petsc-users Digest, Vol 4, Issue 28

Matthew Knepley knepley at
Tue Apr 28 08:20:00 CDT 2009

On Tue, Apr 28, 2009 at 7:12 AM, Matt Reilly <matthewreilly at> wrote:

>> Message: 2
>> Date: Sun, 26 Apr 2009 23:37:10 +0200
>> From: Jed Brown <jed at>
>> Subject: Re: How to write a program,    which can be run on 1 and
>>        multiple processors?
>> To: PETSc users list <petsc-users at>
>> Message-ID: <49F4D406.3000908 at>
>> Content-Type: text/plain; charset=ISO-8859-1
>> Yixun Liu wrote:
>>> Hi,
>>> I want to make my code run on 1 or multiple processors. The code, which
>>> can run on multiple processors is like the following,
>>> MatCreate(PETSC_COMM_WORLD, &A);
>>>   MatSetSizes(A, 3*numOfVerticesOfOneProcessor,
>>> 3*numOfVerticesOfOneProcessor, systemSize, systemSize);
>> You don't have to provide both local and global size unless you want
>> PETSc to check that these numbers are compatible.
>>>   MatSetFromOptions(A);
>>>   MatMPIAIJSetPreallocation(A, 50, PETSC_NULL, 50, PETSC_NULL);
>>> However if I want to run on 1 processor I have to change the last code
>>> to:
>>> MatSeqAIJSetPreallocation(A,1000,PETSC_NULL);
>>                              ^^^^
>> you probably mean 100
>>> How to avoid changing code?
>> Call both always.  You can call {Seq,MPI}BAIJ preallocation while you're
>> at it.  The preallocation functions don't do anything unless they match
>> the matrix type that you have.
>> Jed
> Jed's suggestion works, and is certainly reasonable.
> Personally, I'd advocate wrapping the sequence of
> matcreate/setfromoptions/preallocate in a higher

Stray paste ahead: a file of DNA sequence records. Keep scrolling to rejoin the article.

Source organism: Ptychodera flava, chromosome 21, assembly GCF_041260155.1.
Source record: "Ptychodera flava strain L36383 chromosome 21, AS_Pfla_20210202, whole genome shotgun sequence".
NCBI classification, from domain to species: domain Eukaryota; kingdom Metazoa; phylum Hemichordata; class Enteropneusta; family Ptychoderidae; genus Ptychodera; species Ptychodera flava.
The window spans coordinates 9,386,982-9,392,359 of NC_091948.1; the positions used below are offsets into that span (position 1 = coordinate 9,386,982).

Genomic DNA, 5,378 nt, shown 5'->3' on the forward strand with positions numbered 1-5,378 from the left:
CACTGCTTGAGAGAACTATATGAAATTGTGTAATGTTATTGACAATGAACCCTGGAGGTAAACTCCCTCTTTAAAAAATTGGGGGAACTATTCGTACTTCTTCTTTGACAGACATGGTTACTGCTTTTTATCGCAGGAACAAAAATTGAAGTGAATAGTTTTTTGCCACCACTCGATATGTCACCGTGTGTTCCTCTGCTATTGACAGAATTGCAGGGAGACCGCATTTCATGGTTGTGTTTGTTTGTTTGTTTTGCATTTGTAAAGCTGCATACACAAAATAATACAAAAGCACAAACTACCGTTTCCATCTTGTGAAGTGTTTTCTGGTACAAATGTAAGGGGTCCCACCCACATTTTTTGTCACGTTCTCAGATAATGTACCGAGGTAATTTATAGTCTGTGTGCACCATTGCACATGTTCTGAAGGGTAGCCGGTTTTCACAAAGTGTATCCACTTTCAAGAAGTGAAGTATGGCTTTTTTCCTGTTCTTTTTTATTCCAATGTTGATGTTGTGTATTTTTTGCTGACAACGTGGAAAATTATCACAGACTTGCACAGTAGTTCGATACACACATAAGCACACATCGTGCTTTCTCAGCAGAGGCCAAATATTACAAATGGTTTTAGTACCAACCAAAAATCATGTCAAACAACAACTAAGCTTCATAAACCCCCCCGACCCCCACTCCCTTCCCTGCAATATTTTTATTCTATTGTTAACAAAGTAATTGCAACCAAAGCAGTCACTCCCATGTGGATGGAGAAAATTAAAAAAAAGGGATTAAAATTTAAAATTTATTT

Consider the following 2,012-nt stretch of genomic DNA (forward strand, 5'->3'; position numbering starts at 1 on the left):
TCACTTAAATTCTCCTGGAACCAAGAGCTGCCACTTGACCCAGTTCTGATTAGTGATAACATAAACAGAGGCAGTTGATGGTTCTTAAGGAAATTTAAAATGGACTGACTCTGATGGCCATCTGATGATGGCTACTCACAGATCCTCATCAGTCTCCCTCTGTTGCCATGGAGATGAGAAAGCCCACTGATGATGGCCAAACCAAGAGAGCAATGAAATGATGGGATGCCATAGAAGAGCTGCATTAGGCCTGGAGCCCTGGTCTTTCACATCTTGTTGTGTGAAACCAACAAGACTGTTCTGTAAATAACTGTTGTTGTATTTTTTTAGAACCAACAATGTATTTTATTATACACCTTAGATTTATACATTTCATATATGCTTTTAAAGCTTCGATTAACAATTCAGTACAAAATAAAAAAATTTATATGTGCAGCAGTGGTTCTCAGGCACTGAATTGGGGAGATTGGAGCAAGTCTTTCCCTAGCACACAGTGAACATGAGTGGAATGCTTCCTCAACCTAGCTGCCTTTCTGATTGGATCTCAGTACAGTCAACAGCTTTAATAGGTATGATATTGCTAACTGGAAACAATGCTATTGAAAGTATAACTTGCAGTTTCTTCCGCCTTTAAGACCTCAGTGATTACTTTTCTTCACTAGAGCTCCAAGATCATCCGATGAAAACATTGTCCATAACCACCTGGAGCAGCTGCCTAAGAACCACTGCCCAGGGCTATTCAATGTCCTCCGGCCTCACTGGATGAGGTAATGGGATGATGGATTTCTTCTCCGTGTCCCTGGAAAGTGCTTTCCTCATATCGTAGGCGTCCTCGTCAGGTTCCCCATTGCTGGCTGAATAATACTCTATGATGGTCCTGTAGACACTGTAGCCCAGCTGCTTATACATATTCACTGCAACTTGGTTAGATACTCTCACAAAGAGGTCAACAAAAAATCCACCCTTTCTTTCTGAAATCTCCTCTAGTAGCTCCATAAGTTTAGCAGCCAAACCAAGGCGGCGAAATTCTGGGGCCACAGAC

> level function, if possible. One version of the function exists for serial
> codes, the other for
> parallel.  This keeps the code cleaner, doesn't rely on functions that
> don't do anything if the
> conditions aren't right, and will probably look cleaner (be easier to
> maintain).

These exist already. They are not easier to maintain, and have
disadvantages. That is why we switched.

> The disadvantage of this approach is that you have two routines that
> perform the same function,
> but in slightly different ways.  If you find a bug in one, it is important
> that you remember to fix
> the bug in both routines. In my own code, when I'm forced into this
> situation, I put a large reminder
> comment in both routines to remind me that there bug fixes in one routine
> should be propagated to
> the other.

I am not sure what you mean. These routines do not perform the same function
at all. There is no
code reuse.


> Finally, some would suggest using #ifdef #endif conditional compilation.
>  I'm not one of them.
> The problem with conditional compilation is that it is a slippery slope.
> You start off with just one
> or two instances, and then they breed. Soon you've got a giant program with
> dozens of places
> where a human reader will have quite a difficult time figuring out just
> what code gets compiled
> and what code doesn't.
>      matt
What most experimenters take for granted before they begin their experiments
is infinitely more interesting than any results to which their experiments
-- Norbert Wiener
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